Samsung fires salvo in war for smartphone supremacy


Samsung on Thursday unveiled a slim, feature-rich Galaxy S 4 as its new champion to take on Apple in the fiercely competitive smartphone arena.

The South Korean electronics giant introduced the Galaxy S 4 on the stage of New York City’s Radio City Music Hall and said the smartphones will roll out in 155 countries in late April. Pricing was not disclosed.

The S 4 features include a high-definition, 5-inch (12.5-cm) screen, enhanced photo capabilities and the capacity to translate to and from nine languages.

“It is now clearly Samsung’s flagship device, jam-packed with technology,” said Gartner analyst Michael Gartenberg.

Samsung played up its online hub for music, books, and video and the ease with which the S 4 can share video with televisions made by the company.

Samsung is the biggest and most successful maker of smartphones powered by Android software that Google makes available for free.

Samsung has become the top smartphone maker worldwide with a 29 percent market share.

The Galaxy S 3 has sold more than 40 million worldwide since its launch last May and has some analysts debating which of the two firms is ahead in innovation.

Samsung stressed innovation as it continues to defend itself against charges made by Apple in public and in lawsuits that it copied Apple’s creations.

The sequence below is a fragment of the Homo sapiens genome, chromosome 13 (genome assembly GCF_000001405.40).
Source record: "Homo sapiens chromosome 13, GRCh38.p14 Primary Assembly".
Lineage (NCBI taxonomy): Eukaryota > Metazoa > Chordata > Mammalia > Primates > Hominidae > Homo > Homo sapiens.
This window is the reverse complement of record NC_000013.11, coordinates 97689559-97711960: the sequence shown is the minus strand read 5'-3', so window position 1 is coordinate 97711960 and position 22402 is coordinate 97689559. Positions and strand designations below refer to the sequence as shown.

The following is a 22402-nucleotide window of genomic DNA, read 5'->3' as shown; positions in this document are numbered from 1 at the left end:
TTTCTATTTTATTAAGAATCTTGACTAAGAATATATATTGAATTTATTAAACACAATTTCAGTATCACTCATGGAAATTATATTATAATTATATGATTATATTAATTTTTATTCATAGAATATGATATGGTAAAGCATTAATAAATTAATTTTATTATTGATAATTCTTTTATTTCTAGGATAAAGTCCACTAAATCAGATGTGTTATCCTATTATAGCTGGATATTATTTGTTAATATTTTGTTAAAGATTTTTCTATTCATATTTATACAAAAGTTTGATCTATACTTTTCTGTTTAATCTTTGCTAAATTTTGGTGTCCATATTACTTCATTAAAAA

The S 4 is thinner than its predecessor and weighs just 130 grams despite the bigger screen and battery. It also boasts a “dual camera” function that allows use of the front and rear-facing cameras simultaneously for photos or videos that combine the images of the subjects with that of the photographer.

A group play function lets S 4 handsets in close proximity share music, photos, documents or games, or even work in unison as a sound system for a song.

The S Translator feature lets people speak or enter text in one tongue and have it instantly converted to another.

Its sensors detect when a person looks away from a video by pausing it until the distraction has passed and resuming play when their eyes are once again directed at the screen.

The sensors enable handsets to be used to track exercise, eating, heart rate and other fitness factors. They also can measure the temperature and humidity around the user.

Samsung also took aim at the trend of people using their own smartphones for work with the addition of a program that builds a secure wall between personal and business data on handsets.